DSP stuff we want to release. And as long as they're doing raspberry pi
they want to do all the peripherals THAT has, which is where USB and
hdmi and so on come into it. Again, I'm a software guy, barely started
to learn VHDL yet...)

Anyway, getting all this traffic onto public list was kind of what I was
hoping to do. (Not necessarily all on this one, but at least getting
kernel stuff upstream is good...)

>> and we are happy to maintain compatibility with the old stuff, and have
>> current plans to move it to device tree. (We just need a lot more legacy
>> test hardware...)
> I personally don't think that's worth it given that most of the legacy
> hardware is buried under a thick layer of dust (when not used as coasters or
> door stoppers).

I am regression testing sh4 in qemu, but people keep objecting that qemu
is not "real".

I'm all for ignoring sh3 since it only shipped for about a year before
being replaced by sh4, but it's not really my call. There's continuing
interest in nommu (thus sh2) going forward because A) hard realtime
constraints in products we're shipping so eliminating page fault latency
actually helps, B) Jeff Dionne founded uclinux before wandering back
into hardware (and moving to Japan) in 2003, and now that he's
resurfaced into the Linux world and noticed that uclinux died in his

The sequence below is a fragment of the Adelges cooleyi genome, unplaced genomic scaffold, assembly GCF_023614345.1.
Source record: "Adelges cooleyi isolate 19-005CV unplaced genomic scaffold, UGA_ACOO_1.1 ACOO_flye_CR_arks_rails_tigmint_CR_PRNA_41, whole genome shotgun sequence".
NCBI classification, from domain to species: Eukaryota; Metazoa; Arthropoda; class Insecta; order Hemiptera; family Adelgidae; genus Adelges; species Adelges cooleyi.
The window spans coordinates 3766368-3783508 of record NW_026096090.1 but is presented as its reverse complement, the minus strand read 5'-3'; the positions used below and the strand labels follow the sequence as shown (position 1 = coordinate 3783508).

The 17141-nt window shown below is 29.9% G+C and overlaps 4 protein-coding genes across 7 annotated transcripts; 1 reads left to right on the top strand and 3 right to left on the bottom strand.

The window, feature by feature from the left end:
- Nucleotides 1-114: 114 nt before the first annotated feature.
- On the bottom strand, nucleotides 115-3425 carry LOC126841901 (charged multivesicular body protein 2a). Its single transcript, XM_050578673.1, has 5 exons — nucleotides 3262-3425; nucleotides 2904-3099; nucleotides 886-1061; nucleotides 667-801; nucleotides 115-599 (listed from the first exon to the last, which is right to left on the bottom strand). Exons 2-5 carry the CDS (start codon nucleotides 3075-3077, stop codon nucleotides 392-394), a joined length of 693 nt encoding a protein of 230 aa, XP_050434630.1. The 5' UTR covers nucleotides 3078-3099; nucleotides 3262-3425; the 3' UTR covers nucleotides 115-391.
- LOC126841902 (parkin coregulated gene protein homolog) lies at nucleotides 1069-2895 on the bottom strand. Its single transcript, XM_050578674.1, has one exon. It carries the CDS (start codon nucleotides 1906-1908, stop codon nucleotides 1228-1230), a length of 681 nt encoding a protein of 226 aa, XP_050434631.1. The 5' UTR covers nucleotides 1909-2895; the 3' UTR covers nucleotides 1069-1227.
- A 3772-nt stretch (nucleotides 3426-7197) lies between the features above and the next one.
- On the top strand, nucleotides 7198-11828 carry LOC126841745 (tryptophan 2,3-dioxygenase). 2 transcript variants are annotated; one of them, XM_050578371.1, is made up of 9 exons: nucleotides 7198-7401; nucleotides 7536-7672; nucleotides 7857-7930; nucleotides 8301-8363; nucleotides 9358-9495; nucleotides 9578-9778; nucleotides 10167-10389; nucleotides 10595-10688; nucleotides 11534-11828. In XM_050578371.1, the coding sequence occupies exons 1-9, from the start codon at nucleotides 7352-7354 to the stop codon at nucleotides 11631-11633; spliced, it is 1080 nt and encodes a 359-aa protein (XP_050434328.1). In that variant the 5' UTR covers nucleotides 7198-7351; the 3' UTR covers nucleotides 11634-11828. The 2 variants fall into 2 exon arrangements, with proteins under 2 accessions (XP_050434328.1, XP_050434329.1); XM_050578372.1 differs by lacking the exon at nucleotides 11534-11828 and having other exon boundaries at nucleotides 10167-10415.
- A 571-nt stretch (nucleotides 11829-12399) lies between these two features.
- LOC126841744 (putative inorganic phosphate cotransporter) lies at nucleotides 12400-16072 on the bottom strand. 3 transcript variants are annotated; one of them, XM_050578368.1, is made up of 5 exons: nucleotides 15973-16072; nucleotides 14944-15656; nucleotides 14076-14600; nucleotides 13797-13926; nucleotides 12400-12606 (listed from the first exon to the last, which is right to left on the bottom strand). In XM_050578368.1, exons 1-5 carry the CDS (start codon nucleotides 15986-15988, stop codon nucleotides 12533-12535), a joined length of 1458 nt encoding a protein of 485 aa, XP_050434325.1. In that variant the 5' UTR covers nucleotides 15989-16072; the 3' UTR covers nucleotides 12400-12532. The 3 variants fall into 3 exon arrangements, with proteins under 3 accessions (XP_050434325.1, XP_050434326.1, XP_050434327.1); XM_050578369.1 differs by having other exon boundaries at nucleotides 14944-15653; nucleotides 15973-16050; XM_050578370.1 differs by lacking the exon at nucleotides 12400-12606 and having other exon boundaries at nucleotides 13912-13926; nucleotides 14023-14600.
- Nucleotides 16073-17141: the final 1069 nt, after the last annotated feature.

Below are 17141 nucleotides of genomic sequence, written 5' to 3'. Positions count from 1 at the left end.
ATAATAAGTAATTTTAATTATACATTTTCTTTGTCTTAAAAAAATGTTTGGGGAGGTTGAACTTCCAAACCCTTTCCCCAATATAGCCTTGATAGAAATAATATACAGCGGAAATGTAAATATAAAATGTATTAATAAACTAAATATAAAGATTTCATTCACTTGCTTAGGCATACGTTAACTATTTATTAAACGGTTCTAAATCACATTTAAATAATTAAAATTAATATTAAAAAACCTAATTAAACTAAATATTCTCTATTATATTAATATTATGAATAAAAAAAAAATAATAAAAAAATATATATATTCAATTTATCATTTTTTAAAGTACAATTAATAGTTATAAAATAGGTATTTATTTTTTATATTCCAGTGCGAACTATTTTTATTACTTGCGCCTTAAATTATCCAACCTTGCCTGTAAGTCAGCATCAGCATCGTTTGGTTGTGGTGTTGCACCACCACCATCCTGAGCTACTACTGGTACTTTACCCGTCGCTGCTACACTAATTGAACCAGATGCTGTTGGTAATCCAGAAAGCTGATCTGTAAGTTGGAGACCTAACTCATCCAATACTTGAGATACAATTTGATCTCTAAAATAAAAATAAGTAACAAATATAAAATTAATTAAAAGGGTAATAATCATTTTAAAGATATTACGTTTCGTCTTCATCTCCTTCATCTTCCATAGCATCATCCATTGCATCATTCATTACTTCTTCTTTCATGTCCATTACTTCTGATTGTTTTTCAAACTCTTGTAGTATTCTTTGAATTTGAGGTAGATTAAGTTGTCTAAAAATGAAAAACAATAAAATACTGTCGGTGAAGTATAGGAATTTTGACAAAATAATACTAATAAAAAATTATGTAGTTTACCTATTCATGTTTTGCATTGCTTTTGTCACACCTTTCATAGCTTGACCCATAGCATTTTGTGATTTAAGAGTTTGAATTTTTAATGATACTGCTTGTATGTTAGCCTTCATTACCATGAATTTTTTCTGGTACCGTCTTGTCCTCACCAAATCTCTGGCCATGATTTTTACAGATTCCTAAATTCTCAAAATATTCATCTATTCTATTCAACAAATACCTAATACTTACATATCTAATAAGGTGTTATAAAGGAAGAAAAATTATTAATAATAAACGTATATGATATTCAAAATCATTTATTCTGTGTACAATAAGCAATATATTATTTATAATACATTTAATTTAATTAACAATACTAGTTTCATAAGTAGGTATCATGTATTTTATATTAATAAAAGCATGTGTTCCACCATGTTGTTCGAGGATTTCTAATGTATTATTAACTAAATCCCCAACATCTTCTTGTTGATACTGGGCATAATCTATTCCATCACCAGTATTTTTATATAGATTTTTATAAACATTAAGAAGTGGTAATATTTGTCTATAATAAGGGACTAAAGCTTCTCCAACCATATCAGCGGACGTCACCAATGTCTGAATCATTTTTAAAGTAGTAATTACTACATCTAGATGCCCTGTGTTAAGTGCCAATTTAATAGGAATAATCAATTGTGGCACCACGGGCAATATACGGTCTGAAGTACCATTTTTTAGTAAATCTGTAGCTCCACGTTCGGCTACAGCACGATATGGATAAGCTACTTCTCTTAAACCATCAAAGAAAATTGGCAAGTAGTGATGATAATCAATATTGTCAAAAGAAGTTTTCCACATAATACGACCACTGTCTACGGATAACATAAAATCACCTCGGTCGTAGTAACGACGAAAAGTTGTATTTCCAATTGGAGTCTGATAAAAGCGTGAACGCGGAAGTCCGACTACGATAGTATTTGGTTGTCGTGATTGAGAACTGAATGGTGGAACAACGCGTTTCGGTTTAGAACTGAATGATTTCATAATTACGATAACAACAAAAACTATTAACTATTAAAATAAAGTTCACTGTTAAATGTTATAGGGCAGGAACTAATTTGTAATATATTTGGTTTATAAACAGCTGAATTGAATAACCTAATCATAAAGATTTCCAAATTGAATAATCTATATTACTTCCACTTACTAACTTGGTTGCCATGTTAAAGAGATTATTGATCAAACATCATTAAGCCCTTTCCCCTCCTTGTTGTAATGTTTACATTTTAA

absence, he wants to fix that. (Which means the new website
needs to grow cortex-m support and we should dig up coldfire and h8300
shoudl go there...)

It would be nice if there was a nommu@xxxxxxxxxxxxxxx list, but that
should not be THIS list.

(Then there's more current sh4a stuff that won't have its patents expire
for a while yet, so is uninteresting to jcore for the forseeable future...)

I'm sad that the presentation we gave at Linuxcon Japan (along with the
original SuperH architect, Kawasaki-san) wasn't recorded, but apparently
somebody stole all the Linux Foundation's cameras one year so they
decided to stop recording anything ever. (Tim Bird still records the
stuff he's involved in, so CELF posts videos, but the Linux Foundation
doesn't for stuff like Linuxcon...)


Also, Jeff gave a talk at ELC Europe, but he let himself get talked into
having it upgraded from normal talk to "keynote", which meant it wasn't
recorded because they dumped him in the "our sponsors are giving
infomercials" section. So THAT apparently wasn't recorded either...

Really, we keep answering the same questions, the results just don't get
collected in one place. Clearly, this isn't that place either...